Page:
The comparison of quantities of colored pixels in both designs is 16.6% red, blue and green for CFAv2 versus 25% red, blue and green for Bayer. (I've discounted the extra 25% of green because I believe this is for luminance purposes and I'm not sure how that contributes to over-all color accuracy).
As I understood it, the larger proportion of green comes from how the average human eye functions; green is simply more important.
Technically speaking, the proportion of blue should probably be lower than 25%.
If we now compare say a 20mp upgrade to the 400D, employing the new CFA, with the existing 10mp 400D, we could expect higher resolution from the 20MP camera without compromising dynamic range or high ISO performance. Agreed?
I'm not sure I can agree to that, because we don't yet know how this works, cf. what you mention about the problem of base ISO. But for the sake of the thought experiment, sure.
Lets compare color accuracy. The 10MP 400D has 2.5m red, blue and green pixels (plus 2.5m additional green for luminance purposes).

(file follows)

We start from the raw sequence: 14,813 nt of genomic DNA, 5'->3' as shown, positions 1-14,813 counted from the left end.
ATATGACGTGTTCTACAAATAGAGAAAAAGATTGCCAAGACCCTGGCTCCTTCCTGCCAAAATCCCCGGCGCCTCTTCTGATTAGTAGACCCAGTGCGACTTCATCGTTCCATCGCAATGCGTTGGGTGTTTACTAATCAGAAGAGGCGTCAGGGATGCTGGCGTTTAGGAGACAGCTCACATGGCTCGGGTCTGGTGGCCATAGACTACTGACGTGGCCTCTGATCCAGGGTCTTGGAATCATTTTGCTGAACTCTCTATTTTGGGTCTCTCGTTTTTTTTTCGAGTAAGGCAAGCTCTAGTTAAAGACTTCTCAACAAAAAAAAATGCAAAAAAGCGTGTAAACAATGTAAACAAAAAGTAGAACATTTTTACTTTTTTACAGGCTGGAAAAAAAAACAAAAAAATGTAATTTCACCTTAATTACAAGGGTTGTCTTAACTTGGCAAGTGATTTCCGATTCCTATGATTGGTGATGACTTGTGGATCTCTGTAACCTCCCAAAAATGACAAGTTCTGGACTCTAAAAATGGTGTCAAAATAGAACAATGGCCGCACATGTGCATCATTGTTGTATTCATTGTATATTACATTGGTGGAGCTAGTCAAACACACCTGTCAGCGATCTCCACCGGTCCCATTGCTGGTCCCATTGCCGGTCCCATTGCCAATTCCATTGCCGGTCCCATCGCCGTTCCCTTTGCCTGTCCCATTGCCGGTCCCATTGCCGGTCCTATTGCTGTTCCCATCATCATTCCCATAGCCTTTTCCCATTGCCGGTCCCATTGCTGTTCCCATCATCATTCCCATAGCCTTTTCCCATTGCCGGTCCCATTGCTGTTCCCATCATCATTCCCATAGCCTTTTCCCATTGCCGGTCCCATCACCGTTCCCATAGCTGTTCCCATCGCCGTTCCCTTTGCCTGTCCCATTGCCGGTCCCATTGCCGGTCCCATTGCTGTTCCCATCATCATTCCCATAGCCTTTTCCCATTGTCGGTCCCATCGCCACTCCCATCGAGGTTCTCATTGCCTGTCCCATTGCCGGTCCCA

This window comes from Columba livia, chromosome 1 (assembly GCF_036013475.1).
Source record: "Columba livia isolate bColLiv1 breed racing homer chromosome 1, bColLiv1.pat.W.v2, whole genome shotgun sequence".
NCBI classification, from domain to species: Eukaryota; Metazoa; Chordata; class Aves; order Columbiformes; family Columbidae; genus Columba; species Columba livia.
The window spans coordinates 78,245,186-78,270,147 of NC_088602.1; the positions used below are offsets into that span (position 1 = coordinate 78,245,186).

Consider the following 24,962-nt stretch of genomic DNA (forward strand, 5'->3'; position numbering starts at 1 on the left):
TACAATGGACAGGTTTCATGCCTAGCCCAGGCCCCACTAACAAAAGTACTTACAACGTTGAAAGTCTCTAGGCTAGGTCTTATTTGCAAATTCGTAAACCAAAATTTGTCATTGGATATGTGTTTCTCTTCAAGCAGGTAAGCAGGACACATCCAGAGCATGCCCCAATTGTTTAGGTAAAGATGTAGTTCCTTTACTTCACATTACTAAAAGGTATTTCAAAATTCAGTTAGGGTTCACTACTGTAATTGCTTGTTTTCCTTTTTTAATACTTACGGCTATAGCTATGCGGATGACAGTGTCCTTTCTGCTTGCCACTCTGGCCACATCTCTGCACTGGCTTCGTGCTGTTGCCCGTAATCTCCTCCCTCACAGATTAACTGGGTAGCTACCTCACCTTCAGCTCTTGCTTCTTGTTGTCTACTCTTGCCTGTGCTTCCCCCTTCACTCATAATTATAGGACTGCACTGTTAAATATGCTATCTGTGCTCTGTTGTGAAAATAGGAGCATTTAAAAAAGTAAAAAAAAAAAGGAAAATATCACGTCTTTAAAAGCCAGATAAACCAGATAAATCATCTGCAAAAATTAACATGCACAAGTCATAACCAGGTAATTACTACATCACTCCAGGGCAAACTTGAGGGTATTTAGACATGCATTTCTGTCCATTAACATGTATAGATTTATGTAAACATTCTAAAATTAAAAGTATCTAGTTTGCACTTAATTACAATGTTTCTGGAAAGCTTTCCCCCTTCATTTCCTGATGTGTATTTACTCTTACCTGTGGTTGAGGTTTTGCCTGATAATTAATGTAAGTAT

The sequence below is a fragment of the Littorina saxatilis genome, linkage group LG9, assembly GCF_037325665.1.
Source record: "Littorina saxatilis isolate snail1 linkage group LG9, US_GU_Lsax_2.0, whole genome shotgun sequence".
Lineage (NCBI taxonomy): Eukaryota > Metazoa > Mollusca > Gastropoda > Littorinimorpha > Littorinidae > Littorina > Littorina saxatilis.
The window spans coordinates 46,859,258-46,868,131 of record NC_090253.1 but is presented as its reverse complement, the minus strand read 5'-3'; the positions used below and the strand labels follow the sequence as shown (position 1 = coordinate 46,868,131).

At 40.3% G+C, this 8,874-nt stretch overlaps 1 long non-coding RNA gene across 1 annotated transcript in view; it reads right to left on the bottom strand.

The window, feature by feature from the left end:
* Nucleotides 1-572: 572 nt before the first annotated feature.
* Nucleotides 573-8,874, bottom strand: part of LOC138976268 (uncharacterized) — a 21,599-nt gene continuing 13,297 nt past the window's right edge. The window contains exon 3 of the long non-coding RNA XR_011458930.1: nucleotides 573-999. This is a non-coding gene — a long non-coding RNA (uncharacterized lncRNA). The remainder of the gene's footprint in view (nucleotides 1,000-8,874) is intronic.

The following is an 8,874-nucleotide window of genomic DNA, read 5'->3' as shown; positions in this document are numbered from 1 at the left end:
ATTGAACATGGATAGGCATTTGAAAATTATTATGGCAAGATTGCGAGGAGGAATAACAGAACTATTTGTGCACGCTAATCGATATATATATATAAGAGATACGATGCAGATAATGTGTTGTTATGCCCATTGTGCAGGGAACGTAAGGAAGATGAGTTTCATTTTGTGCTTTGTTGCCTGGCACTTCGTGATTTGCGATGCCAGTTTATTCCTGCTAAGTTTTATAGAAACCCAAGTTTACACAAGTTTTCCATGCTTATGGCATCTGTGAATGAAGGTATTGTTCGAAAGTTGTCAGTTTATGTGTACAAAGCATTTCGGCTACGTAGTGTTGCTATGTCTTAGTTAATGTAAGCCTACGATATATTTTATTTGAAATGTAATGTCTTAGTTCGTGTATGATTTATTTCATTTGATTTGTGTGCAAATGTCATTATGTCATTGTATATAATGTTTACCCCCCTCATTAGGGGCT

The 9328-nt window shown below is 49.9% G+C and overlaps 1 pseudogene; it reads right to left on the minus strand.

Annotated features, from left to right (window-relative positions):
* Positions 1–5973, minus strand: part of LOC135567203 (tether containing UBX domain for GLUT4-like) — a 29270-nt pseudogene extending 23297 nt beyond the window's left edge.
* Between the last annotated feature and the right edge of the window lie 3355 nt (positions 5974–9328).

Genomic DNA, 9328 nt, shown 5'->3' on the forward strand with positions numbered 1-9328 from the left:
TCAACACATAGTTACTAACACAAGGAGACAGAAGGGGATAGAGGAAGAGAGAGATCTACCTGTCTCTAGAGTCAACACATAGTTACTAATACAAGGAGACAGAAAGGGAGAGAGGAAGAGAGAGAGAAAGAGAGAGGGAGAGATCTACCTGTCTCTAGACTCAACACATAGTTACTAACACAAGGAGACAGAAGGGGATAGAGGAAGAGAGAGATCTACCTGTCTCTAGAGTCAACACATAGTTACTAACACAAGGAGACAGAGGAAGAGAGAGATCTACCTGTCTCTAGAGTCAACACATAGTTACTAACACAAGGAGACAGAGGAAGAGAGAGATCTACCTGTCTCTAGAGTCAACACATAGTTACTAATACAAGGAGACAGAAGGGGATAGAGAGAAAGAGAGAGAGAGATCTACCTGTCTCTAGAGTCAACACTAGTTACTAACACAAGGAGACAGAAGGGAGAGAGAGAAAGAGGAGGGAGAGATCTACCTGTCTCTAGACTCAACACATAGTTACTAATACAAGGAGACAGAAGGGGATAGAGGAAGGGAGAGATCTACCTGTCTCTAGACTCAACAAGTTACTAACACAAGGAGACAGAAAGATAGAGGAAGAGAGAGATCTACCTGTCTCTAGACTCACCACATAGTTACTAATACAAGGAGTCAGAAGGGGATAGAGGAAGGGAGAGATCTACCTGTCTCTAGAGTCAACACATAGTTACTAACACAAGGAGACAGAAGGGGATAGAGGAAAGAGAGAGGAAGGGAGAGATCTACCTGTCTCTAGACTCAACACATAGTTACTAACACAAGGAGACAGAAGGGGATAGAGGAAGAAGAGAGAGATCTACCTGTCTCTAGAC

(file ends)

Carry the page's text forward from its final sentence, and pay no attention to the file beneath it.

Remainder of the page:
The new 20mp 400D has 3.3m red, blue and green pixels (plus 10m for luminance).
Comparing the final images, one has 2.5m items of red data and the other has 3.3m items of red data. Which is more accurate? Is color accuracy even going to be an issue with such high pixel density?
Colour accuracy is always
I know you could argue that a 20MP Bayer sensor would have 5m items of red data and that 5m is better than 3.3m, but that argument discounts the role of the new algorithms for the CFAv2.
I would argue that Kodak say that CFAv2 vs. Bayer is roughly at parity with normal images, but that it's unclear what pixel peepers would see.
Again, it's a bit like Foveon vs. Bayer.
The other issue which I think deserves more investigation is, "Just how much color information does the human eye require in order to get a realistic sense of accurate color in a scene?"
That clearly depends on how closely you inspect the image in question, as well as on interference effects.
I'll mention just two observations which make me think it is far less than you suppose.
That assumes that you know how much I suppose is necessary, but it also requires that you
answer the question: "necessary for what?"
I agree that it's possible to compress information very well with a minimal loss of visual impact.
The evidence for that lies not only in JPEG vs. TIFF-RGB, but also in GIF.
However, this does not necessarily stand up to scrutiny in all cases.
Again, assuming that Kodak are right in their claims, this new pattern will -- with assumed future improvements in demosaicing algorithms -- be at parity with the Bayer pattern under well-lit conditions.
So how, exactly, is this "far less than I suppose"?